Out-of-position telomeres in meiotic leptotene appear responsible for chiasmate pairing in an inversion heterozygote in wheat (Triticum aestivum L.)

Perničková, K., Linc, G., Gaal, E., Kopecký, D., Šamajová, O., Lukaszewski, A.J.


Chromosome pairing in meiosis usually starts in the vicinity of the telomere attachment to the nuclear membrane and congregation of telomeres in the leptotene bouquet is believed responsible for bringing homologue pairs together. In a heterozygote for an inversion of a rye (Secale cereale L.) chromosome arm in wheat, a distal segment of the normal homologue is capable of chiasmate pairing with its counterpart in the inverted arm, located near the centromere. Using 3D imaging confocal microscopy, we observed that some telomeres failed to be incorporated into the bouquet and occupied various positions throughout the entire volume of the nucleus, including the centromere pole. Rye telomeres appeared ca. 21 times more likely to fail to be included in the telomere bouquet than wheat telomeres. The frequency of the out-of-bouquet rye telomere position in leptotene was virtually identical to the frequency of telomeres deviating from Rabl’s orientation in the nuclei of somatic cells, and was similar to the frequency of synapsis of the normal and inverted chromosome arms, but lower than the MI pairing frequency of segments of these two arms normally positioned across the volume of the nucleus. Out-of-position placement of the rye telomeres may be responsible for reduced MI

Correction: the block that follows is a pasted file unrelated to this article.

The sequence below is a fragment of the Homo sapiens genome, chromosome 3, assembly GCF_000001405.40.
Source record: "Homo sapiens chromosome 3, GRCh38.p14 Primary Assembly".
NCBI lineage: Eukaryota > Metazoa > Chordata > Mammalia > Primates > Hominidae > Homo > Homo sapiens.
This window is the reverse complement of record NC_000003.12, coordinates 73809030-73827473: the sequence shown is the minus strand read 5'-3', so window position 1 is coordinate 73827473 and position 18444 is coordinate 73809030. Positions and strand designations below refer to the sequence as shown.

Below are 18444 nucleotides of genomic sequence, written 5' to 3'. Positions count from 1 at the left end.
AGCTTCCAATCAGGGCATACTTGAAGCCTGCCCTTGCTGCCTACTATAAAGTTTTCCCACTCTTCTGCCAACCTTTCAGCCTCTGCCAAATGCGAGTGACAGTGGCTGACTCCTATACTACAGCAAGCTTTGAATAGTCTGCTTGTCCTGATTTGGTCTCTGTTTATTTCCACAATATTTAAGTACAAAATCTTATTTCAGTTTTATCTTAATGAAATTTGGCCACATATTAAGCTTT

pairing of rye chromosomes in hybrids with wheat and their disproportionate contribution to aneuploidy, but appears responsible for initiating chiasmate pairing of distantly positioned segments of homology in an inversion heterozygote.